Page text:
Thirty thousand in credit card debt is a "big elephant to eat" so to speak. But you do it by taking a bite at a time. One positive is that you do not want to borrow from your 401K. Doing so is a horrible idea.
The first question you have to ask yourself and understand, is how you accumulated 30K in credit card debt in the first place? Most people get there by running up a relatively small amount, say 5K, and playing the zero transfer game a few times. Then add in a late payment, and a negative event or two (like the car breaking down or a trip to the emergency room) and poof a large amount of credit card debt.
Obviously, I have no idea if this is how you got there, and providing some insight might help. Also, your age, approximate income, and other debts might also help provide more insight. I assume you are still working and under age 59.5 as you are talking about borrowing from your 401K.
Where I come from is that my wife (then girlfriend) found ourselves under stifling debt a few years ago. When we married, we became very intentional and focused on ridding ourselves of debt and now sit completely debt free (including the house). During our debt payoff time, we lived off of less than 25% of our salary. We both took extra jobs when we were able. Intensity was our key.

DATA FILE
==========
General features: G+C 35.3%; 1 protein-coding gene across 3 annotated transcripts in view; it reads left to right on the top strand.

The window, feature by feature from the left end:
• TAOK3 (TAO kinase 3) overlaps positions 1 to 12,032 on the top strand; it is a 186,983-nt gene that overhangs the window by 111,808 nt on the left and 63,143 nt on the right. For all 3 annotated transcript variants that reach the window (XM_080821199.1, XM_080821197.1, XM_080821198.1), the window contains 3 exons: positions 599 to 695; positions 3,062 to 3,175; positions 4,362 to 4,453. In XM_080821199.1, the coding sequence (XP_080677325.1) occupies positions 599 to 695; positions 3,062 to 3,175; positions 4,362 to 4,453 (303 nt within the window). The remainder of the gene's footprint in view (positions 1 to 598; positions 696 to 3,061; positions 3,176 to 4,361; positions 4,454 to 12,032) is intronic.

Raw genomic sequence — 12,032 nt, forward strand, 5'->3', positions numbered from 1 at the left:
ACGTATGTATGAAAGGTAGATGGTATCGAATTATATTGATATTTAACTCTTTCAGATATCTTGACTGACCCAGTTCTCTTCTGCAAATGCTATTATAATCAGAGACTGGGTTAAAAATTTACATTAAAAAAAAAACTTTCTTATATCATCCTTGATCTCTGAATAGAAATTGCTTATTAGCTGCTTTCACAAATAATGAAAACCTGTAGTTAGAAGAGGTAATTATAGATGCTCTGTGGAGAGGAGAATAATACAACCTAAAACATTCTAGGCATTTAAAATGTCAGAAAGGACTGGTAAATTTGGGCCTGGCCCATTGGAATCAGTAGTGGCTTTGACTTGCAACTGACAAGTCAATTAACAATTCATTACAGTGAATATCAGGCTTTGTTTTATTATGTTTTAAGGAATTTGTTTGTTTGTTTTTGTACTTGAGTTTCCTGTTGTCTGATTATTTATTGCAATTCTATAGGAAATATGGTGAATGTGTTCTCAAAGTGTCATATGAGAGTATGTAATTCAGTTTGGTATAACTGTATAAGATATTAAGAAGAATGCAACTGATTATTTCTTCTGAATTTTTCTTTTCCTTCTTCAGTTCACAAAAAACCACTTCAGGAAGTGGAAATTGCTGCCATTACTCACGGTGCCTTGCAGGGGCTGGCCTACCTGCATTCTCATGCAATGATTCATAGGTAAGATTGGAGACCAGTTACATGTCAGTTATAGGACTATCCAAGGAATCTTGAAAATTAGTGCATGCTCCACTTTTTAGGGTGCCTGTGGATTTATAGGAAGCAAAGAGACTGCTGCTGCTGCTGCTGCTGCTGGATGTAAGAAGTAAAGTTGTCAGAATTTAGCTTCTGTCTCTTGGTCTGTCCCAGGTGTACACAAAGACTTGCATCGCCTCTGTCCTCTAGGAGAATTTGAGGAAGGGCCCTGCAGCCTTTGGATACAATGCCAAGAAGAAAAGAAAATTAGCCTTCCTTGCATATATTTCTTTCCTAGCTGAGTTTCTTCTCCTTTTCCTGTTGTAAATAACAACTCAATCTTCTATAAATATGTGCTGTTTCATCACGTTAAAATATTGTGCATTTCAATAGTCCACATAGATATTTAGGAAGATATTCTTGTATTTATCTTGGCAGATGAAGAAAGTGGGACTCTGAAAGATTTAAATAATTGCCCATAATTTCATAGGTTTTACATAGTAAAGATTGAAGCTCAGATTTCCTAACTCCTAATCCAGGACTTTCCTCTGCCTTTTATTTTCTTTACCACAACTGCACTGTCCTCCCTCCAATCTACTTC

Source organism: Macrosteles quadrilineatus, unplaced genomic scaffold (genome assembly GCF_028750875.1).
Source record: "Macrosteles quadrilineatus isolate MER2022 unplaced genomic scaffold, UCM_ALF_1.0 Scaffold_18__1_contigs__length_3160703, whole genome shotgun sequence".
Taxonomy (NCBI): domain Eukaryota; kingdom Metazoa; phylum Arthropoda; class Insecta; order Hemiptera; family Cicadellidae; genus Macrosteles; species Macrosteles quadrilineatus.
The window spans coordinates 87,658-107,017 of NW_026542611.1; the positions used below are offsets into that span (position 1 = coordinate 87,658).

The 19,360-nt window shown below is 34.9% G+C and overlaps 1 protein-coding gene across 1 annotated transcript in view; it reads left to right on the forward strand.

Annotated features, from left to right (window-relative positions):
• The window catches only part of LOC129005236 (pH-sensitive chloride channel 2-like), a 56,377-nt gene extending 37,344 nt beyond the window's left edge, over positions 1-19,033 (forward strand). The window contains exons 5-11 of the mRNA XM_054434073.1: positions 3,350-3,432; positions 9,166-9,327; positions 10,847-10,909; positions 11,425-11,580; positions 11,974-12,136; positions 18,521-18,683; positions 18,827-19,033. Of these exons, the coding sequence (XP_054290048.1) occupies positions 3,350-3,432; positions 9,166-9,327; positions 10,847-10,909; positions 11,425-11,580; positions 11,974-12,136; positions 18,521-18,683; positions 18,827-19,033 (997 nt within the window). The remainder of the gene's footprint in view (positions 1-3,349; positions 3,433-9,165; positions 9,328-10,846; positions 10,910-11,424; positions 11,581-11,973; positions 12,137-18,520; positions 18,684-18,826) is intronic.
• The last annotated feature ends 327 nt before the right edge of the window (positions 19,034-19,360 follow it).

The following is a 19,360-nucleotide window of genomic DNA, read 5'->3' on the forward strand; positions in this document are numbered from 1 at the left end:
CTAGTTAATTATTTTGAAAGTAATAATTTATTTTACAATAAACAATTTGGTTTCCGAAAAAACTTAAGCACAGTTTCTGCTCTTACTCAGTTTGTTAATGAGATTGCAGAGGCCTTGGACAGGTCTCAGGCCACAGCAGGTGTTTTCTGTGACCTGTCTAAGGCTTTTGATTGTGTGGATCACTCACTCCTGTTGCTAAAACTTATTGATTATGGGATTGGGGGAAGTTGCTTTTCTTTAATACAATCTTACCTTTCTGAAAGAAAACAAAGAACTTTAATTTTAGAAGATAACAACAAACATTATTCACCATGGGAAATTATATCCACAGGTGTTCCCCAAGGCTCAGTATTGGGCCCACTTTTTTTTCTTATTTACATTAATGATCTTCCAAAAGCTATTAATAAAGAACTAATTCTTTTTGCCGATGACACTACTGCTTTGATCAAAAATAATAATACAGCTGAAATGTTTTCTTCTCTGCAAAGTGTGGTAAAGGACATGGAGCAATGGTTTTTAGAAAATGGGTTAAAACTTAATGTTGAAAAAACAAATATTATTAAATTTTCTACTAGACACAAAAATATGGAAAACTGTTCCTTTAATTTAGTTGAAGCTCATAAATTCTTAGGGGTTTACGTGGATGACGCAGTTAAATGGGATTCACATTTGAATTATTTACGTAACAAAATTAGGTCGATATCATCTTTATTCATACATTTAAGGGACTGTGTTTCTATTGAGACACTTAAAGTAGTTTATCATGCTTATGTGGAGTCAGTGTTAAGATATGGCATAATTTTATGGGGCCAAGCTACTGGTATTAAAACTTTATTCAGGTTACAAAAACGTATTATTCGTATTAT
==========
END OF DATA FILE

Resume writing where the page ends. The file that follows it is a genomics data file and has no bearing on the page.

If I were you, I would not refi the house. There are costs associated with this and why would you put more debt on your home?
I might cash out the annuity provided that there are no negative tax consequences and depending on how much you can get for it. Numbers are the key here. However, I feel like doing so will not retire this debt.
The first thing you need to do is get on a written budget. A game plan for spending and stick to it. If you are married, your spouse has to be part of this process. The budget has to be fresh each month, and each month you and your wife should meet. To deviate from the budget, you will also need to have a meeting. My wife and I still do this despite being debt free and enjoying very healthy incomes.
Secondly, it is about cutting expenses. Cable: off. No eating out or vacations. Cut back on cell phone plans, only basic clothing. Gift giving is of the $5 variety and only for those very close to you. Forget lattes, etc. Depending on your income I would cut 401K contributions to zero or only up to the company match (if your household income is above 150K/year).
Third, it is about earning more. Ebay, deliver pizzas, cut grass, overtime, whatever.
All extra dollars go to credit card balance reduction. At a minimum, you should find an extra $1000/month; however, I would shoot for 2K. If you can find 2K, you will be done with this in 13 months. I know the math doesn't work out for that, but once you get momentum, you find more.
How good will it feel to be out from under this oppression next March?
I know you can do this without cashing in the annuity or refinancing. Do you believe it?